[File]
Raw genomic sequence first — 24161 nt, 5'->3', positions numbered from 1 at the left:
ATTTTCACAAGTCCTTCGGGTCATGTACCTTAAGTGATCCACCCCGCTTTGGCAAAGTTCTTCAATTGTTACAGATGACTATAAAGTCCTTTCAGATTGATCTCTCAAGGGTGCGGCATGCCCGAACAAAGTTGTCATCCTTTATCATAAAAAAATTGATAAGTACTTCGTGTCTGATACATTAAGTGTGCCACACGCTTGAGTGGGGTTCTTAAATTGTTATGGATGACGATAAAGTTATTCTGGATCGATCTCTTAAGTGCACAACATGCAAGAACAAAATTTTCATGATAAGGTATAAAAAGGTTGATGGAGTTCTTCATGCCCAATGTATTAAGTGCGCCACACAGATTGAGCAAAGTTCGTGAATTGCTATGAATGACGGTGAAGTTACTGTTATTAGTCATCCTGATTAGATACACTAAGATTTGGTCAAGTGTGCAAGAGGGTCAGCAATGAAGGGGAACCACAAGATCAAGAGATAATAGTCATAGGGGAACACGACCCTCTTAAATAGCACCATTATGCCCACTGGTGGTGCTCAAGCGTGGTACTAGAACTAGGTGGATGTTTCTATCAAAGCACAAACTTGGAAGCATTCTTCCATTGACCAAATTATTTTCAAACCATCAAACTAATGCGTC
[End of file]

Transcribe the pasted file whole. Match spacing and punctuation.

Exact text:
Raw genomic sequence first — 24161 nt, 5'->3', positions numbered from 1 at the left:
ATTTTCACAAGTCCTTCGGGTCATGTACCTTAAGTGATCCACCCCGCTTTGGCAAAGTTCTTCAATTGTTACAGATGACTATAAAGTCCTTTCAGATTGATCTCTCAAGGGTGCGGCATGCCCGAACAAAGTTGTCATCCTTTATCATAAAAAAATTGATAAGTACTTCGTGTCTGATACATTAAGTGTGCCACACGCTTGAGTGGGGTTCTTAAATTGTTATGGATGACGATAAAGTTATTCTGGATCGATCTCTTAAGTGCACAACATGCAAGAACAAAATTTTCATGATAAGGTATAAAAAGGTTGATGGAGTTCTTCATGCCCAATGTATTAAGTGCGCCACACAGATTGAGCAAAGTTCGTGAATTGCTATGAATGACGGTGAAGTTACTGTTATTAGTCATCCTGATTAGATACACTAAGATTTGGTCAAGTGTGCAAGAGGGTCAGCAATGAAGGGGAACCACAAGATCAAGAGATAATAGTCATAGGGGAACACGACCCTCTTAAATAGCACCATTATGCCCACTGGTGGTGCTCAAGCGTGGTACTAGAACTAGGTGGATGTTTCTATCAAAGCACAAACTTGGAAGCATTCTTCCATTGACCAAATTATTTTCAAACCATCAAACTAATGCGTC